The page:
a well-endowed man who
procures for me the choicest cuts.


Sarah Browning is the author of Killing Summer and Whiskey in the Garden of Eden. Co-founder and past Executive Director of Split This Rock, the poetry and social justice organization, she now teaches with Writers in Progress. Browning received the Lillian E. Smith Award and fellowships from DC Commission on the Arts & Humanities, VCCA, Yaddo, Porches, and Mesa Refuge. She holds an MFA in poetry and creative nonfiction from Rutgers Camden and lives in Philadelphia. More at

Walking Around the House During Quarantine by Bethany Chez

Walking Around the House During Quarantine

Did everyone notice we have a new family member,
my mom announces, referring to the sourdough starter
that she’s plopped on the buffet neighboring my dust-collecting
alligator keychain ornament. They recommend giving it a name…
Which I am sure the wooden pig with glass eyes upon the mantle
feels smug about, given he has no name and will never be eaten.
His tail and left hind leg were glued on long ago: a shattering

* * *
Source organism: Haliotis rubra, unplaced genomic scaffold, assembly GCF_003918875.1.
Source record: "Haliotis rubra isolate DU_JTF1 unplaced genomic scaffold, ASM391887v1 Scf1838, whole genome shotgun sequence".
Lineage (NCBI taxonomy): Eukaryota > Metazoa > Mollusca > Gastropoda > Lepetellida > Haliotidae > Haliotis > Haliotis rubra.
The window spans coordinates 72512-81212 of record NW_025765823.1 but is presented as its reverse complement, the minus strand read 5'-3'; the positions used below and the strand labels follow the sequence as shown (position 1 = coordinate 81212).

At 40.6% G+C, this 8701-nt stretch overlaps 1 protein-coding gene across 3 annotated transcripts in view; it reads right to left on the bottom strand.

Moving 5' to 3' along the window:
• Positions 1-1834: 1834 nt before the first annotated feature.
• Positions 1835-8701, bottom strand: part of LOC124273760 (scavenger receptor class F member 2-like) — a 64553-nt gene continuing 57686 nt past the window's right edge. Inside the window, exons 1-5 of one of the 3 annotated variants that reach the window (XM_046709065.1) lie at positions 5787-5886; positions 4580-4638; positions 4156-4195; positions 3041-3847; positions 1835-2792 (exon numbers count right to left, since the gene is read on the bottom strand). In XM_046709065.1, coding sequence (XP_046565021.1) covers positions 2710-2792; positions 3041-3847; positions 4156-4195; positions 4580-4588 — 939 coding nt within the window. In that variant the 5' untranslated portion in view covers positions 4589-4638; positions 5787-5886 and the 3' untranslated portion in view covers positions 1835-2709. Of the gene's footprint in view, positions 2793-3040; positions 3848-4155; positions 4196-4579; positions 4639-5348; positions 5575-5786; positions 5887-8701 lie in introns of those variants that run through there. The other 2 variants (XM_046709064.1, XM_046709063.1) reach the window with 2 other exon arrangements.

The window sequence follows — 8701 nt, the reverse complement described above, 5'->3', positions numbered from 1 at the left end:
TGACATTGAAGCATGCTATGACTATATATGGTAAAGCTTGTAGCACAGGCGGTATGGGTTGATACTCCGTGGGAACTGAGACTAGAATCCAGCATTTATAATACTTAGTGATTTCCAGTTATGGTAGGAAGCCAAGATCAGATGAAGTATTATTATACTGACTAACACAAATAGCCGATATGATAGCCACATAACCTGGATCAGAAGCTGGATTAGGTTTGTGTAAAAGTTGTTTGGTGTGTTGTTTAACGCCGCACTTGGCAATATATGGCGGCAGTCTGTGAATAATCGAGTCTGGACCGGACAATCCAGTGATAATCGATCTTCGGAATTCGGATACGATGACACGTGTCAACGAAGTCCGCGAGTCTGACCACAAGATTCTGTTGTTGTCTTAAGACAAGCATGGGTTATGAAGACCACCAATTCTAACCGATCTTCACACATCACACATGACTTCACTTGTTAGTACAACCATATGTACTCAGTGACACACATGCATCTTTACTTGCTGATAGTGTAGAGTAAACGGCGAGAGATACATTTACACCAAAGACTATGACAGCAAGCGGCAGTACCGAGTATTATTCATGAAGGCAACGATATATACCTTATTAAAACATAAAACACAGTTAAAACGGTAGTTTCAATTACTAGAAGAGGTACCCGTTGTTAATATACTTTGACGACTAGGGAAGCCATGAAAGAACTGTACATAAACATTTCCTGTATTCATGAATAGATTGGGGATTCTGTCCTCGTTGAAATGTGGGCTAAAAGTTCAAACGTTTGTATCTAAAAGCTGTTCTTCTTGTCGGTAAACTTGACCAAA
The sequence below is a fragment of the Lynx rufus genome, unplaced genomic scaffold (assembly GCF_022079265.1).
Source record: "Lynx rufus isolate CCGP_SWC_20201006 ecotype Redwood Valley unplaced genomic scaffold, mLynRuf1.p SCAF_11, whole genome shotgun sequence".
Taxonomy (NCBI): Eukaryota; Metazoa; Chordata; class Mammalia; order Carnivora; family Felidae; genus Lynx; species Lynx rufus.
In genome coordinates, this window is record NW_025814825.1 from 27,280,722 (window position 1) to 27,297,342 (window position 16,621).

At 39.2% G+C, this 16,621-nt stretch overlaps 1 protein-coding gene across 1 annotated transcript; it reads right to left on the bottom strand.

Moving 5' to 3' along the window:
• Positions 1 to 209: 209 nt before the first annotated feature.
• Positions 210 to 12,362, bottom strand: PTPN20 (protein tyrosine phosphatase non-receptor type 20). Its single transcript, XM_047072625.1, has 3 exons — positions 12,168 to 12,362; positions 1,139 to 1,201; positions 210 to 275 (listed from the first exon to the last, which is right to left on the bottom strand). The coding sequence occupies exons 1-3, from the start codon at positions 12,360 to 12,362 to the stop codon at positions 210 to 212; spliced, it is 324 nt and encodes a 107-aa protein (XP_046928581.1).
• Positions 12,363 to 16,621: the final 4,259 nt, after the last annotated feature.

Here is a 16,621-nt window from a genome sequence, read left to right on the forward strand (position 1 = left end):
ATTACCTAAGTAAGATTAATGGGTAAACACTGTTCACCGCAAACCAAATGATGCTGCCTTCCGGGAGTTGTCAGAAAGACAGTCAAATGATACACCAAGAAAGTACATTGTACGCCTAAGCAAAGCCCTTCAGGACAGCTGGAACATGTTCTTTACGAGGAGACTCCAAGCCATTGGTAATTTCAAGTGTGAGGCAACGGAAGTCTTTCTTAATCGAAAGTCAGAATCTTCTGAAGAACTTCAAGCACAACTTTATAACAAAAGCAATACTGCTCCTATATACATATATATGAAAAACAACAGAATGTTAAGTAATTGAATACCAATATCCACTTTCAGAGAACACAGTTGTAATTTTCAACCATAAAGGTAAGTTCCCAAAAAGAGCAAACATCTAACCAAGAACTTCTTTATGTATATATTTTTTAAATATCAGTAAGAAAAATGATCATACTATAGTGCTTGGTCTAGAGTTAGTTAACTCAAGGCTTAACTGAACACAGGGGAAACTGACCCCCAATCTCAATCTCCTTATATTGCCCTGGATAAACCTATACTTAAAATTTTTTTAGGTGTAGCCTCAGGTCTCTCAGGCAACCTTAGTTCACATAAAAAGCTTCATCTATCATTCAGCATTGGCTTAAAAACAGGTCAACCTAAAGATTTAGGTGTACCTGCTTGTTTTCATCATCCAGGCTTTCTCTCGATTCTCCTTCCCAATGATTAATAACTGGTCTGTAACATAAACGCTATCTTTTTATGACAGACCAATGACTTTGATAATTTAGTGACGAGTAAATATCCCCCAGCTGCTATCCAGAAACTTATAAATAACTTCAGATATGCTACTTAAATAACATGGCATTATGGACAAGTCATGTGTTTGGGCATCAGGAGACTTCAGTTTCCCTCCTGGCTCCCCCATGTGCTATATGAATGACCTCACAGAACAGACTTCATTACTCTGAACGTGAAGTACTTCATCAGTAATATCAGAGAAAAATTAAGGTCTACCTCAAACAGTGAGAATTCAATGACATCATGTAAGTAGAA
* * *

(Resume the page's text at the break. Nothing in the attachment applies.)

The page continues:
no one remembers anymore, so he relaxes high above us.
Less relaxed are the two finches in the stained glass in the window.
As long as I can remember I have heard these birds speaking
to each other about the bird house they’re sitting in front of.
They face each other: Is this it? We’re living here? I’m not sure.
And the other finch says: Yes, trust me, this is good.
The house is not exactly proportional to fit the finches
so their concerns are fair. Perhaps the confident finch
has spent too much time speaking with the Russian Nesting Doll
on the book shelf, who is not at all interested in space
or socializing: keep inside, keep close, keep safe, she repeats,
over and over again as her love materializes
in all seventeen babies each one insulated and accounted for,
their ornate paint as fresh and bright as the day they were made.


Bethany Chez is a poet living near Philadelphia. She received her M.S.Ed from the University of Pennsylvania and studied creative writing at Allegheny College.